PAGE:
•November, 2020 : Future Retail moves Delhi HC against Amazon alleging interference.
•December, 2020 : Single-judge bench of Delhi HC refuses to stay deal, upholds FRL August 29 board resolution, but allows Amazon to write to regulators. Also, it upholds Future Retail's claim of torturous interference by Amazon
•January 2021: SIAC constitutes a 3-member panel to pass the final verdict.
•January 2021: Delhi High Court's division bench issues notice to Future Retail on Amazon's plea against December 2019 order which allowed regulators to decide.
•January 2021 : SEBI gives nod to Future Retail-Reliance Group deal
•February 2021 : Single-judge bench of Delhi High Court orders status quo on Future Retail-Reliance Group deal.
•February 2021: Future Retail contests status quo order before 2-judge bench in Delhi HC.
•February 2021 : Two-judge bench lifts single bench's status quo order on FRL-Reliance retail deal.
•February 2021: Amazon moves SC challenging lifting of "status quo" orders by a division bench of Delhi High Court.
•August, 2021 : The Supreme Court held that Singapore's Emergency Arbitrator (EA) award is enforceable in a plea by e-commerce giant Amazon against the Rs 24,731 crore merger deal of Future Retail Ltd (FRL) with Reliance Retail.
•Sep 2021: In a major relief to Future Group, Supreme Court stays proceedings before Delhi HC, orders no coercive action. The Court also directed the NCLT, CCI, and SEBI not to pass any final order in relation to the dispute for four weeks.
- Future Group was under immense pressure from its lenders, led by the State Bank of India, to manage its debt
- In August 2020, Biyani’s Future Group entered into an agreement with Reliance Retail, a subsidiary of the umbrella Reliance Industries Limited (RIL) group, to sell its retail, wholesale, logistics and warehousing to the latter. As a part of the deal, Future Retail will sell its supermarket chain Big Bazaar, premium food supply unit Foodhall and fashion and clothes supermart Brand Factory’s retail as well as wholesale units to Reliance Retail.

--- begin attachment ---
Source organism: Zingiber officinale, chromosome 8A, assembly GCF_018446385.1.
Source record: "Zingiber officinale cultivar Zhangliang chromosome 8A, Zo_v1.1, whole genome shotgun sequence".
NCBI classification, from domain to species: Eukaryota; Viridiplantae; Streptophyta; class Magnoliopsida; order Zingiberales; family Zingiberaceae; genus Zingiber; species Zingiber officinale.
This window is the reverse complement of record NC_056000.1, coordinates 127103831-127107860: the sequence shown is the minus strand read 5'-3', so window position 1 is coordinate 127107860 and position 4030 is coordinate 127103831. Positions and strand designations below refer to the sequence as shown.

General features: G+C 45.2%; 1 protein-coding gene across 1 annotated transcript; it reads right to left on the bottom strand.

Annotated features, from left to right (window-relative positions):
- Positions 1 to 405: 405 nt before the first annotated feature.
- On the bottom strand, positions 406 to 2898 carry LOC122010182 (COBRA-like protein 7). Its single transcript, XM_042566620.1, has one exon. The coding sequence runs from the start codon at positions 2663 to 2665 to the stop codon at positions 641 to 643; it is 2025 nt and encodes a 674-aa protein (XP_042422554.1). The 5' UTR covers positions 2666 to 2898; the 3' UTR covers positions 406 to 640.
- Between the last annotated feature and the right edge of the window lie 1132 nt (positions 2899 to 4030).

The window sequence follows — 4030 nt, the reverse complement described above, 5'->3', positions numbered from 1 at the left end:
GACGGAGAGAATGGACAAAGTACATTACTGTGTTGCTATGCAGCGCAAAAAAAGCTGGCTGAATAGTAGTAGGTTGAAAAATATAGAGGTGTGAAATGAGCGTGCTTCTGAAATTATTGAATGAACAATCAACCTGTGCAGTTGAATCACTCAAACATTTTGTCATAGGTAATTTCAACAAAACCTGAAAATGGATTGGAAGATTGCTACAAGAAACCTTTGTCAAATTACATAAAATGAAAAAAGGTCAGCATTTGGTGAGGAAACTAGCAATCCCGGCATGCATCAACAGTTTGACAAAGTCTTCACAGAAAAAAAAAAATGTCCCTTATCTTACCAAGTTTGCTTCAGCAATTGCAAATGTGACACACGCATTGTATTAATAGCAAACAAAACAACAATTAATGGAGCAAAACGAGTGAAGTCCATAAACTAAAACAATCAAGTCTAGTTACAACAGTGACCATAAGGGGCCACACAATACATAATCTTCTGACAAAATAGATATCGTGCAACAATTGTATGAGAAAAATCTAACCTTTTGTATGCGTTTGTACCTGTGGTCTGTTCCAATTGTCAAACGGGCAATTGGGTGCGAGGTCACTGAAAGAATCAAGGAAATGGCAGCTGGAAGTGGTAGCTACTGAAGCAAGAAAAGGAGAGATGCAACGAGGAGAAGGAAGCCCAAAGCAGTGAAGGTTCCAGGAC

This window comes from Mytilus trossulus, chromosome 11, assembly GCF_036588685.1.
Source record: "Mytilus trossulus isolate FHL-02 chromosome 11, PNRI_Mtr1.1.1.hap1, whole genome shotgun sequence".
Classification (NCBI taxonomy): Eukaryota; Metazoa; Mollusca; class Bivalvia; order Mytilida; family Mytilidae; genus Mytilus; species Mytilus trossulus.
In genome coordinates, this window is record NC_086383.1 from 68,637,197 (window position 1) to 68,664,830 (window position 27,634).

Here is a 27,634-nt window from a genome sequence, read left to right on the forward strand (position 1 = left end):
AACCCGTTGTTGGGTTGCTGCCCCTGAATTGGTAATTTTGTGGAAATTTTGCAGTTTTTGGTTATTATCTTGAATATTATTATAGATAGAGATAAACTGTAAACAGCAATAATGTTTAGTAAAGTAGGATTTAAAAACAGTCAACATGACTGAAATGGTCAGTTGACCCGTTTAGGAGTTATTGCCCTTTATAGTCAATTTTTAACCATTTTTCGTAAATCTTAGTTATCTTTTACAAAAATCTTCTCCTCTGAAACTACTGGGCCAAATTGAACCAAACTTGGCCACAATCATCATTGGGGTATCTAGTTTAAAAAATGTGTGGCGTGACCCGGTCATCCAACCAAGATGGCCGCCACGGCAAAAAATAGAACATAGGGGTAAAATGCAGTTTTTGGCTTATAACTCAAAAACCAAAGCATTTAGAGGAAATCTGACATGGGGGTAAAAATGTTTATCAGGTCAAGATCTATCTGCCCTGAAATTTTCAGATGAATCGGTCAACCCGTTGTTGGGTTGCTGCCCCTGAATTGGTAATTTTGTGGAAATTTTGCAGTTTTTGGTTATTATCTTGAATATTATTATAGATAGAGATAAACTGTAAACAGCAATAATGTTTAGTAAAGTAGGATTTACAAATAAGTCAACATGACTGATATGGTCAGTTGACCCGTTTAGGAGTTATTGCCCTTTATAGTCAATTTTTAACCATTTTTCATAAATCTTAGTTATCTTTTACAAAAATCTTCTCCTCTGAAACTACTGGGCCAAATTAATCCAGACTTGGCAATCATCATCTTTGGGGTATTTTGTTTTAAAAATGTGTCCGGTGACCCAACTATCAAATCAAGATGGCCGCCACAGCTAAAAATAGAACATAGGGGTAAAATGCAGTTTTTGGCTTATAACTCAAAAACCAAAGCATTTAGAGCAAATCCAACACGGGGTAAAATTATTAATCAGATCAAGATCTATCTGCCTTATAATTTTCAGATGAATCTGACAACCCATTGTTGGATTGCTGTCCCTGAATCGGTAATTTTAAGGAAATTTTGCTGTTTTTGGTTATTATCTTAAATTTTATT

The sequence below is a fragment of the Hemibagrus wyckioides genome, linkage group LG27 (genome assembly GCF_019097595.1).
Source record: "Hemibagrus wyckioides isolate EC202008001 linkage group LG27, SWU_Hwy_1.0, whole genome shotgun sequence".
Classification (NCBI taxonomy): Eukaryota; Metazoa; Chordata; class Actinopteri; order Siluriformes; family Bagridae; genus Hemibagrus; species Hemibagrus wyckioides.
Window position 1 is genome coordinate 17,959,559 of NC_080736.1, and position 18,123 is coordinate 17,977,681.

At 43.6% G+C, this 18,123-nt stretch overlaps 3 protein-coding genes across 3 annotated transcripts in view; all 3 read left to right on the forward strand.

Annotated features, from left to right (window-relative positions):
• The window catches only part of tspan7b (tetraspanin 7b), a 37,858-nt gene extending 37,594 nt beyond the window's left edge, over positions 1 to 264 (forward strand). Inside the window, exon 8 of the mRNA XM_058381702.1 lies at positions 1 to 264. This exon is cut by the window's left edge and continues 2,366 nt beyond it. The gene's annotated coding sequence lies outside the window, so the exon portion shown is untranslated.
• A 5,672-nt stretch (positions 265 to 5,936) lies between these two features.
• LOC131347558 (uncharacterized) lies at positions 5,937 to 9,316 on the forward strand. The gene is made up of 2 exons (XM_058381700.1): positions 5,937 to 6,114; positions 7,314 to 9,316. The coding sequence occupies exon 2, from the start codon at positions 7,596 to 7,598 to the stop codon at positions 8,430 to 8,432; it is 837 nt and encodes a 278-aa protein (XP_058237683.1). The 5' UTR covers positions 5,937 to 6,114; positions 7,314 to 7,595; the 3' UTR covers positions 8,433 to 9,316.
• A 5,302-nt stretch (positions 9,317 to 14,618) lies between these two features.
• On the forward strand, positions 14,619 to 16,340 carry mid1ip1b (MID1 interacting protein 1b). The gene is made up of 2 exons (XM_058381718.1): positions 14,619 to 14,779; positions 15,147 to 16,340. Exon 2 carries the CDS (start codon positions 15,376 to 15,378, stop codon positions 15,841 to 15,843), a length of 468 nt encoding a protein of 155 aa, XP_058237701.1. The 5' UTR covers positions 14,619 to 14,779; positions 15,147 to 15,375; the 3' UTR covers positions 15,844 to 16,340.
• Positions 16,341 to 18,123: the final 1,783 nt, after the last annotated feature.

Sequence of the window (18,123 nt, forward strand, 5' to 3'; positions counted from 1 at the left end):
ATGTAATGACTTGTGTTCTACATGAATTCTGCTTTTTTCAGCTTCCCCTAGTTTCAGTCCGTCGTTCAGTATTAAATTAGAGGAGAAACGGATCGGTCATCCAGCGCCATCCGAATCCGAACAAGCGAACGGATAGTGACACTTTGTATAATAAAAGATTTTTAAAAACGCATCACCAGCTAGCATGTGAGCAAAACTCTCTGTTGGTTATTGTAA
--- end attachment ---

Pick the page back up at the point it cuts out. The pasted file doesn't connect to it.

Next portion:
- After Future’s agreement with Reliance, Amazon said the deal was a violation of a non-compete clause and a right-of-first-refusal pact it had signed with the Future Group. The deal also required Future Group to inform Amazon before entering into any sale agreement with third parties.
- Future Group has said that it had not sold any stake of the company, and that it was merely selling its assets and had therefore had not violated any terms of the contract.
In a case pitting Amazon against India's original retail king Kishore Biyani's Future Group and Mukesh Ambani's Reliance Retail, which is preparing to go big on e-commerce, the Supreme Court decided in favour of Amazon. For the time being, the $3.4 billion merger plan between Future and Reliance has been placed on hold. Amazon's appeal against a Delhi High Court ruling delaying attachment of properties of Future Group firms and Biyani in connection with a Future-Reliance Retail merger agreement worth Rs 24,713 crore ($3.4 billion) was granted by the Supreme Court. Under Section 17(2) of the Arbitration Act, the order of an emergency arbitrator is enforceable in India, according to a bench of Justices Rohinton Fali Nariman and BR Gavai. The shares of Reliance Industries finished at Rs 2,133.30 on the BSE, down by 2% from the previous close. The stock dropped as much as 2.6 percent during trade hours. Future Retail shares were down 9.94% to Rs 52.55 at the close.